Fragile work like delicate pastels behind glass or encaustic paintings, requires specific packing. Due to encaustics’ temperature-sensitive nature, it is best to enclose them in half-inch styrofoam sheets on all six sides (front, back and four sides). The styrofoam packing helps protect the encaustic by insulating it from quick temperature changes. It is best if the transportation service vehicle’s cargo area is temperature controlled, as keeping the contents between 40-80 degrees is essential.

One of the biggest challenges for pastels behind glass is that some of the pastel dust can separate from the surface of the art from too much handling or vibration. This loose dust ends up inside the glass at the bottom of the frame. In order to avoid shaking dust loose from the face of the art, insulation tubes on the frame can reduce these vibrations during transportation. These tubes are also ideal for transporting artwork with glass, aluminum or plaster edges that are not inside a frame.

AS: Is it safe to trust major national shippers to handle artwork in general?

BS:  All of these recommendations are geared toward a trusted, well trained, industry specific art transportation company that provide delivery services.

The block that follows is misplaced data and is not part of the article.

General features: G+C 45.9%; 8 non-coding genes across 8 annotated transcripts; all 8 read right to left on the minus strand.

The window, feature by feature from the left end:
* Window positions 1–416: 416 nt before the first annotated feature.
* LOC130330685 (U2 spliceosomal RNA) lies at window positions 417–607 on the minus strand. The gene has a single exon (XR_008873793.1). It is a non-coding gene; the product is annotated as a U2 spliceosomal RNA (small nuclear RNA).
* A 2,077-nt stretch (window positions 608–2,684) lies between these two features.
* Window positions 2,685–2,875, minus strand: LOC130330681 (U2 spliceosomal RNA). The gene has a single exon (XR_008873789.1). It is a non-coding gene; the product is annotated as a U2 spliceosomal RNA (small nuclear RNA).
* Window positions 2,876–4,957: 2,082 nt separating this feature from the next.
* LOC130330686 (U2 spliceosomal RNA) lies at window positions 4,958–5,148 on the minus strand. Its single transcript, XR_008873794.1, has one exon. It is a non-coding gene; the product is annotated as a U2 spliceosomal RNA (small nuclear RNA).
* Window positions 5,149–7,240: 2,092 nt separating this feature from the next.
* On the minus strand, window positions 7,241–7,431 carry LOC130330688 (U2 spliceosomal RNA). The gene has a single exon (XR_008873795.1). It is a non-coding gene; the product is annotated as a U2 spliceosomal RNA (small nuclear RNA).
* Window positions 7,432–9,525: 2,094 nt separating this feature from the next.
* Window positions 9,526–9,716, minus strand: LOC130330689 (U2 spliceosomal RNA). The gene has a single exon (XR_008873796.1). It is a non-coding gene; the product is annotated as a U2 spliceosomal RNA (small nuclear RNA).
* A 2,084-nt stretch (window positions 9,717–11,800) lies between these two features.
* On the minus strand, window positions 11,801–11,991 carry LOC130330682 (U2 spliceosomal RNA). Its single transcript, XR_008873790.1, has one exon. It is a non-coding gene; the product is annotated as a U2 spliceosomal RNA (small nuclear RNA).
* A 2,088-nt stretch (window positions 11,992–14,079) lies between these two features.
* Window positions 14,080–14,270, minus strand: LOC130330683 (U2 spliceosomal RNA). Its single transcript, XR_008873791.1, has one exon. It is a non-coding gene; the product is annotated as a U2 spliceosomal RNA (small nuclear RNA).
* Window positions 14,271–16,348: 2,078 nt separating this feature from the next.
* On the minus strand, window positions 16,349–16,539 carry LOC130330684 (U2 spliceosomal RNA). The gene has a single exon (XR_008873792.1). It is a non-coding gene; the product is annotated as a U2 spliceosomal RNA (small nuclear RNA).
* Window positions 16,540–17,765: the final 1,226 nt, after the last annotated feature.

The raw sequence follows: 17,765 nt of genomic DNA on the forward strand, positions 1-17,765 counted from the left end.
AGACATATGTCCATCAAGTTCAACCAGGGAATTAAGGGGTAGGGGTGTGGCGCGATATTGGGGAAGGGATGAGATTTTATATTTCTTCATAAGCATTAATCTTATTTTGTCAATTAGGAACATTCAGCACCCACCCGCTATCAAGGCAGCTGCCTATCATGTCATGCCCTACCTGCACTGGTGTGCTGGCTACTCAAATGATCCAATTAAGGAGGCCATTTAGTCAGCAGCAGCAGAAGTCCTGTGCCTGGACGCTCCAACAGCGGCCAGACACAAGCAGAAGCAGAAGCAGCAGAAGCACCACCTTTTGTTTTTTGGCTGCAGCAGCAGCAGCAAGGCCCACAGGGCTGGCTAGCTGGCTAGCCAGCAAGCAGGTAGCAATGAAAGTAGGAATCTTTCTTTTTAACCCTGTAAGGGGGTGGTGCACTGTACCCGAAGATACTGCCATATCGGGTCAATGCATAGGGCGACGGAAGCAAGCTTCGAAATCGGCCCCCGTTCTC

The big corporate national shippers are not trained, considerate, encouraged or mindful of the contents of the boxes they carry. They are more concerned with profitability, designed for cost effective shipping for consumer items that aren’t fragile or require special handling.


Packed Art separated by dividers

Proper painting dividers in cargo area


AS: What do artists need to know about insurance on artwork being shipped?

BS:  The big corporate national carriers have a very limited policy for insuring fine art, if at all. Their small print includes numerous ways to limit their liability. They include language like not covering over a certain value of fine art. The transportation of art does not fit their service style, business strategy, or ideal customer. They just are not customer-service oriented about paying out insurance claims.

A reputable art transportation company can offer insurance that, if necessary, will give you good resolution, whether it be repair or replacement.

For studio artists or galleries or museums that have a blanket liability insurance policy, these policies may include what is called “in-transit” coverage. This portion of their policy is usually 25% of the total coverage. I have met many clients who were not aware of this part of their policy.


frame on frame stacking when shipping art

Example of frame-on-frame stacking, where no one corner is touching the center of the painting next to it.